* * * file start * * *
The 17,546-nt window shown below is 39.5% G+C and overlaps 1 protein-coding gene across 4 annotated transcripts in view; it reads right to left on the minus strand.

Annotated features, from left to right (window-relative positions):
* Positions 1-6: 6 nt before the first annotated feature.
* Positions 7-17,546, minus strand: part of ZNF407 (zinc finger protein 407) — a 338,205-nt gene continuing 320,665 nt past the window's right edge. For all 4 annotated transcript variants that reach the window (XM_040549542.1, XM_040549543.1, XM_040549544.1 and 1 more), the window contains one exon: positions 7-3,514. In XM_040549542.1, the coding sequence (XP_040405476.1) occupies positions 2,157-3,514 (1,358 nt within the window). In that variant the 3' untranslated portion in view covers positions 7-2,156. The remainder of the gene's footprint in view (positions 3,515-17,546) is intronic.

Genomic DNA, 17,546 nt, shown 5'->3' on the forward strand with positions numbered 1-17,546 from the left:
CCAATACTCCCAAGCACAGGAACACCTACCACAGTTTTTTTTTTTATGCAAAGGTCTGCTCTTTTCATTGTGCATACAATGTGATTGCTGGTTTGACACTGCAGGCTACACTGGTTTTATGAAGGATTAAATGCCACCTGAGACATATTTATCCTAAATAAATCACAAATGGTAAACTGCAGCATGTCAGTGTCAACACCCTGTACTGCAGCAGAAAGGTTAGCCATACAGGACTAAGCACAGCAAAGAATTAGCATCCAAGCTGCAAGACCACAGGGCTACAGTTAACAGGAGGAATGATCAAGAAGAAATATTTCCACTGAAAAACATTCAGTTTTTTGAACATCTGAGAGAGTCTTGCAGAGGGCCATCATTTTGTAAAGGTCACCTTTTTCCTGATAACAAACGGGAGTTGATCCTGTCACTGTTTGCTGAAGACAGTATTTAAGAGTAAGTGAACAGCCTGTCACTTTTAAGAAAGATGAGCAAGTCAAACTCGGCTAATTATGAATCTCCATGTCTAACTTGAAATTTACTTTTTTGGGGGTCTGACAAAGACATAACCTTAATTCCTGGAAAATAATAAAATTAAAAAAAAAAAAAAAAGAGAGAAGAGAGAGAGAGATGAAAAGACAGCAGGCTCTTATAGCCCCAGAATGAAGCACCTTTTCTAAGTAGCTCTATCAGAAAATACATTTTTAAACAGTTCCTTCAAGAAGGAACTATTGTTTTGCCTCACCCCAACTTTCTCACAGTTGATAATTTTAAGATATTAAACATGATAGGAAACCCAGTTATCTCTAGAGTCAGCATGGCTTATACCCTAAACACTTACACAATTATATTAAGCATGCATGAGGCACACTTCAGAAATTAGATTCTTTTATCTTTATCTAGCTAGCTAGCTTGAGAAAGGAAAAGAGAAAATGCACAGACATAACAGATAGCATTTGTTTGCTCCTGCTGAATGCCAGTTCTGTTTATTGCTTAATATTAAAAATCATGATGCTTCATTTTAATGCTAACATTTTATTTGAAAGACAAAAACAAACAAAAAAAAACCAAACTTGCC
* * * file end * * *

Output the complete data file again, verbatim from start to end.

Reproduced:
The 17,546-nt window shown below is 39.5% G+C and overlaps 1 protein-coding gene across 4 annotated transcripts in view; it reads right to left on the minus strand.

Annotated features, from left to right (window-relative positions):
* Positions 1-6: 6 nt before the first annotated feature.
* Positions 7-17,546, minus strand: part of ZNF407 (zinc finger protein 407) — a 338,205-nt gene continuing 320,665 nt past the window's right edge. For all 4 annotated transcript variants that reach the window (XM_040549542.1, XM_040549543.1, XM_040549544.1 and 1 more), the window contains one exon: positions 7-3,514. In XM_040549542.1, the coding sequence (XP_040405476.1) occupies positions 2,157-3,514 (1,358 nt within the window). In that variant the 3' untranslated portion in view covers positions 7-2,156. The remainder of the gene's footprint in view (positions 3,515-17,546) is intronic.

Genomic DNA, 17,546 nt, shown 5'->3' on the forward strand with positions numbered 1-17,546 from the left:
CCAATACTCCCAAGCACAGGAACACCTACCACAGTTTTTTTTTTTATGCAAAGGTCTGCTCTTTTCATTGTGCATACAATGTGATTGCTGGTTTGACACTGCAGGCTACACTGGTTTTATGAAGGATTAAATGCCACCTGAGACATATTTATCCTAAATAAATCACAAATGGTAAACTGCAGCATGTCAGTGTCAACACCCTGTACTGCAGCAGAAAGGTTAGCCATACAGGACTAAGCACAGCAAAGAATTAGCATCCAAGCTGCAAGACCACAGGGCTACAGTTAACAGGAGGAATGATCAAGAAGAAATATTTCCACTGAAAAACATTCAGTTTTTTGAACATCTGAGAGAGTCTTGCAGAGGGCCATCATTTTGTAAAGGTCACCTTTTTCCTGATAACAAACGGGAGTTGATCCTGTCACTGTTTGCTGAAGACAGTATTTAAGAGTAAGTGAACAGCCTGTCACTTTTAAGAAAGATGAGCAAGTCAAACTCGGCTAATTATGAATCTCCATGTCTAACTTGAAATTTACTTTTTTGGGGGTCTGACAAAGACATAACCTTAATTCCTGGAAAATAATAAAATTAAAAAAAAAAAAAAAAGAGAGAAGAGAGAGAGAGATGAAAAGACAGCAGGCTCTTATAGCCCCAGAATGAAGCACCTTTTCTAAGTAGCTCTATCAGAAAATACATTTTTAAACAGTTCCTTCAAGAAGGAACTATTGTTTTGCCTCACCCCAACTTTCTCACAGTTGATAATTTTAAGATATTAAACATGATAGGAAACCCAGTTATCTCTAGAGTCAGCATGGCTTATACCCTAAACACTTACACAATTATATTAAGCATGCATGAGGCACACTTCAGAAATTAGATTCTTTTATCTTTATCTAGCTAGCTAGCTTGAGAAAGGAAAAGAGAAAATGCACAGACATAACAGATAGCATTTGTTTGCTCCTGCTGAATGCCAGTTCTGTTTATTGCTTAATATTAAAAATCATGATGCTTCATTTTAATGCTAACATTTTATTTGAAAGACAAAAACAAACAAAAAAAAACCAAACTTGCC